In-depth Japan’s Welfare Policies at the Crossroads
Two-Tiered Employment System Hinders Effective Use of Over-60s

Imano Kōichirō [Profile]

[2015.04.22] Read in: 日本語 | 简体字 | 繁體字 | FRANÇAIS | ESPAÑOL | العربية | Русский |

As Japan’s population shrinks, the country needs to make maximum use of its potential labor force, including those aged 60 and over. But the present system of rehiring older employees on short-term fixed contracts brings with it numerous problems.

In a country where it was once standard practice for company employees to retire at the age of 60 and start living off their pensions, it has become increasingly common to keep working well into one’s sixties.

One reason is that the government has been incrementally raising the minimum age for receiving public pension payments from 60 to 65. An additional factor, however, is that Japan’s working population is getting smaller as the birthrate drops and the average age of the overall population rises. As of 2014, the labor force had fallen to 65.9 million according to government statistics—a 2 million drop from the 1998 peak of 67.9 million—and this downward trend is set to continue. Boosting the number of available workers is a major challenge facing the nation, and one answer is to tap underutilized labor resources. This includes not only women and but also senior citizens, who constitute a rapidly growing sector of the population. To achieve this, Japanese business needs to increase the number of jobs for seniors and develop the kind of corporate human-resource management that makes effective use of these employees and lets them apply their abilities to the full.

Rehiring as the New Normal

The most significant step the government has taken in this direction in recent years is the 2013 amendment of the Act on Stabilization of Employment of Elderly Persons. Although the amended law includes some transitional measures allowing employers to set the criteria for retention of employees over 60, it will ultimately make it obligatory for them to ensure that there are jobs for all employees who wish to continue working until the age of 65.

At present, however, many companies essentially maintain their old policy of mandatory retirement at 60 but offer ongoing employment until 65 by rehiring older workers in new positions, typically under short-term contracts. As the chart below indicates, just 18% of employers have responded to the change in the law by extending or abolishing the mandatory retirement age. More than 80% have implemented a “continuing employment system” under which, in most cases, employees over 60 are reemployed on fixed-term contracts.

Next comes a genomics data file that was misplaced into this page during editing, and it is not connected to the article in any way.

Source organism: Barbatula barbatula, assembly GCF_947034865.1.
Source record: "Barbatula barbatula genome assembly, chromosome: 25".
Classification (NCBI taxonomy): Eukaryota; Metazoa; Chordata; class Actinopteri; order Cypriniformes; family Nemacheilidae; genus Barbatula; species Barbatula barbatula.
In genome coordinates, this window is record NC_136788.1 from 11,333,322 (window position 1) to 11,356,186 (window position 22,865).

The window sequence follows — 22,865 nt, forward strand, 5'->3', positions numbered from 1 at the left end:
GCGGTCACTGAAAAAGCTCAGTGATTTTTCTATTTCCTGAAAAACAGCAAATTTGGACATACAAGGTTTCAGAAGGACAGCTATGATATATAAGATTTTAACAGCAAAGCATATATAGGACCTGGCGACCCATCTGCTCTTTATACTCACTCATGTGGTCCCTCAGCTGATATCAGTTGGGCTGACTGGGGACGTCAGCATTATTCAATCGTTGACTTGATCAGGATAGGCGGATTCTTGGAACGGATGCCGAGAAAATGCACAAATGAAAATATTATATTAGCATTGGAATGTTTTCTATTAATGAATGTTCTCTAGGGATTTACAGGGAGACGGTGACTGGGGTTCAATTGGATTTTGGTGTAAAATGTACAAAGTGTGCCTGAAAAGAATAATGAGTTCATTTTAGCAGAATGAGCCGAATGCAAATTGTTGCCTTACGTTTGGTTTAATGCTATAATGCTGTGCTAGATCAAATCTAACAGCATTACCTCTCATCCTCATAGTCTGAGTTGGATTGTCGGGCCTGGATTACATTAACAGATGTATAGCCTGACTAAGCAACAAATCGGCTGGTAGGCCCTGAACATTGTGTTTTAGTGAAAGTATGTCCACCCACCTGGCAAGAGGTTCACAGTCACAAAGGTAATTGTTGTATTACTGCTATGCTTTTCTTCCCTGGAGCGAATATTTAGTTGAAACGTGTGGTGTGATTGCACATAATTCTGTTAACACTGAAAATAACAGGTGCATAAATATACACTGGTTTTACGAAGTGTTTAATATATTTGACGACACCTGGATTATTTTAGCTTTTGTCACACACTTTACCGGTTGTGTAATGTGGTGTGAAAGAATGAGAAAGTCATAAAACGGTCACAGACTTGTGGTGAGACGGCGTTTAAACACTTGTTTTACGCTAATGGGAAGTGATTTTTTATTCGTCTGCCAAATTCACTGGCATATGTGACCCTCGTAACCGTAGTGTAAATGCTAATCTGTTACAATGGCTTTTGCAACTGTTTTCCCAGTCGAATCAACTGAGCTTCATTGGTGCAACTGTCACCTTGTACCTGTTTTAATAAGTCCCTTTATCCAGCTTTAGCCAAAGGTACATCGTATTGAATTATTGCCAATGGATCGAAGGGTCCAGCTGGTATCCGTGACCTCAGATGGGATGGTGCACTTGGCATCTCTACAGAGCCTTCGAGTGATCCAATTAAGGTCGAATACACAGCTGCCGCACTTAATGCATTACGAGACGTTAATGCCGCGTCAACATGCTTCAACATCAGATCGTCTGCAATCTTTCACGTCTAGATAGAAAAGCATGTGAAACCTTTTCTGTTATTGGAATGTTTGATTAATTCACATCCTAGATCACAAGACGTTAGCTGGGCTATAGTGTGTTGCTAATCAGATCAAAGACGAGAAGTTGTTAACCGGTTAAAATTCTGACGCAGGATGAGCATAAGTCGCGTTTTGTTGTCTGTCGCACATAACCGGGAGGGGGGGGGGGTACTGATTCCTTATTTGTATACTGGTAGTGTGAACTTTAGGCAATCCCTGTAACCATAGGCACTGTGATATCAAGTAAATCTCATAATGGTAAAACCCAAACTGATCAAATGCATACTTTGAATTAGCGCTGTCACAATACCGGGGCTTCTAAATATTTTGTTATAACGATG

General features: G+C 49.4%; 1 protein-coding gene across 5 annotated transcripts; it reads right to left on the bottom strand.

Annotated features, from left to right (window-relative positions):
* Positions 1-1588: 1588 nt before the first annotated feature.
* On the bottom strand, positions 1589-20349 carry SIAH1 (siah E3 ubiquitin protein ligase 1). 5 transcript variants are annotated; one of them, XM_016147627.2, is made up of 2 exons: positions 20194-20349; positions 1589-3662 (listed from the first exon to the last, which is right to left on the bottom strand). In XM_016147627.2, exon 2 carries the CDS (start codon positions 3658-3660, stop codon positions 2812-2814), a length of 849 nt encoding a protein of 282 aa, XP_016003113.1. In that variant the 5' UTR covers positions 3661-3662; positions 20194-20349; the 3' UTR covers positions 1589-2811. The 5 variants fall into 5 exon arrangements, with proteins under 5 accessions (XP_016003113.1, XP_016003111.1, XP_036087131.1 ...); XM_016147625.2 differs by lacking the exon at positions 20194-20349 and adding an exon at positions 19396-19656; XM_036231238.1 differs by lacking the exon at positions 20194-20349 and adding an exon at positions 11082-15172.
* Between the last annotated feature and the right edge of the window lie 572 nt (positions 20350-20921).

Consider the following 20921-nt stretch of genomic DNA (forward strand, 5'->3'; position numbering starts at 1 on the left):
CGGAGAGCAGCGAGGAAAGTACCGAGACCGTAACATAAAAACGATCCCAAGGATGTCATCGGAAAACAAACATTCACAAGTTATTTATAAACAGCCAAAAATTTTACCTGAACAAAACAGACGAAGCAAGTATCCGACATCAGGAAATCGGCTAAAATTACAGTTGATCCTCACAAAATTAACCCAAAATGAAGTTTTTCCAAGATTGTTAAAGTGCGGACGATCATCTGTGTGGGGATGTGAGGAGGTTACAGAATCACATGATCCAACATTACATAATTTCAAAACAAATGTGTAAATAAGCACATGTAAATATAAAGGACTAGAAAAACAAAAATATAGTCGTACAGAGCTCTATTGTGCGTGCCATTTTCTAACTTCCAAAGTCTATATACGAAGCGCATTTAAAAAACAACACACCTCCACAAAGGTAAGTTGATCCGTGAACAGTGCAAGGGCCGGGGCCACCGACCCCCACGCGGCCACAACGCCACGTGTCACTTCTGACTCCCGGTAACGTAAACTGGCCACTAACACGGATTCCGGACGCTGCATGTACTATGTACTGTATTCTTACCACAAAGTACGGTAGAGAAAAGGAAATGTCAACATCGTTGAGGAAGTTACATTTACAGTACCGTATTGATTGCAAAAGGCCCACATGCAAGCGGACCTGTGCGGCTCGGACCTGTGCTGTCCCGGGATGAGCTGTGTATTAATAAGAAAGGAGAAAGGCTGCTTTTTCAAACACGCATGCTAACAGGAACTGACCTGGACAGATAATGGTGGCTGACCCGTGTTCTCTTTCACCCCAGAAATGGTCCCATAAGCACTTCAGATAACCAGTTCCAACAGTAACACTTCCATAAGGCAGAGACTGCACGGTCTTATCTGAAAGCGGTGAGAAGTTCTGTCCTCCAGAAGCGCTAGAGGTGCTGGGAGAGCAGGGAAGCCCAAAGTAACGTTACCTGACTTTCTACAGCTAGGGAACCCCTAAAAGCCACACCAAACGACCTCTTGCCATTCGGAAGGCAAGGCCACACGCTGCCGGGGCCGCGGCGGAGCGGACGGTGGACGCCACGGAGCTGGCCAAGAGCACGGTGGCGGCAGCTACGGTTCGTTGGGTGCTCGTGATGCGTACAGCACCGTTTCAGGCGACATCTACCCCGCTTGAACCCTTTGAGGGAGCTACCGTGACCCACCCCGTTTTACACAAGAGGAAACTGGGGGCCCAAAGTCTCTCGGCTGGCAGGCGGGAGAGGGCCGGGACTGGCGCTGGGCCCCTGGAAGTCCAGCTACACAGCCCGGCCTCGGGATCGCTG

Downgrading Duties and Conditions

The table below indicates the percentage of employers that modify job duties and terms of employment for workers once they reach age 60. “Work freedom” refers to such conditions as working hours, “expected role” to job duties, and “expected results” to the level of responsibility for performance.

Working Conditions for Employees Over 60

Aspect Percentage of companies
Work freedom Expected role Expected results
Same Same Same 8.9
Different 12.3
Different Same 5.2
Different 16.0
Different Same Same 1.2
Different 3.2
Different Same 6.7
Different 42.9

Source: Japan Organization for Employment of the Elderly, Persons with Disabilities, and Job Seekers, Current and Future Wage Trends for Elderly Workers, 2012.

Only 8.9% of companies surveyed maintain the same job conditions with respect to work freedom, expected duties, and expected results for employees who have passed the mandatory retirement age of 60. A full 42.9% modify conditions in all three areas, typically through shorter hours, reduced duties, and lowered expectations. Large corporations in particular tend to fall into this group.

Other conditions of employment, such as evaluations and wages, may also change for employees who are over 60. For example, it is common to cut wages by a set amount depending on the employee’s responsibilities, skills, wages, and position as of mandatory retirement age. At many companies, employee evaluations are simplified or done away with altogether, reflecting lowered expectations.

Opting for Continuing Employment

As the foregoing suggests, Japan’s current system of placing older workers maintains ongoing employment at the same company while adjusting the employee’s responsibilities and working style. This “flexible continuing-employment” approach offers certain advantages for employers and employees alike.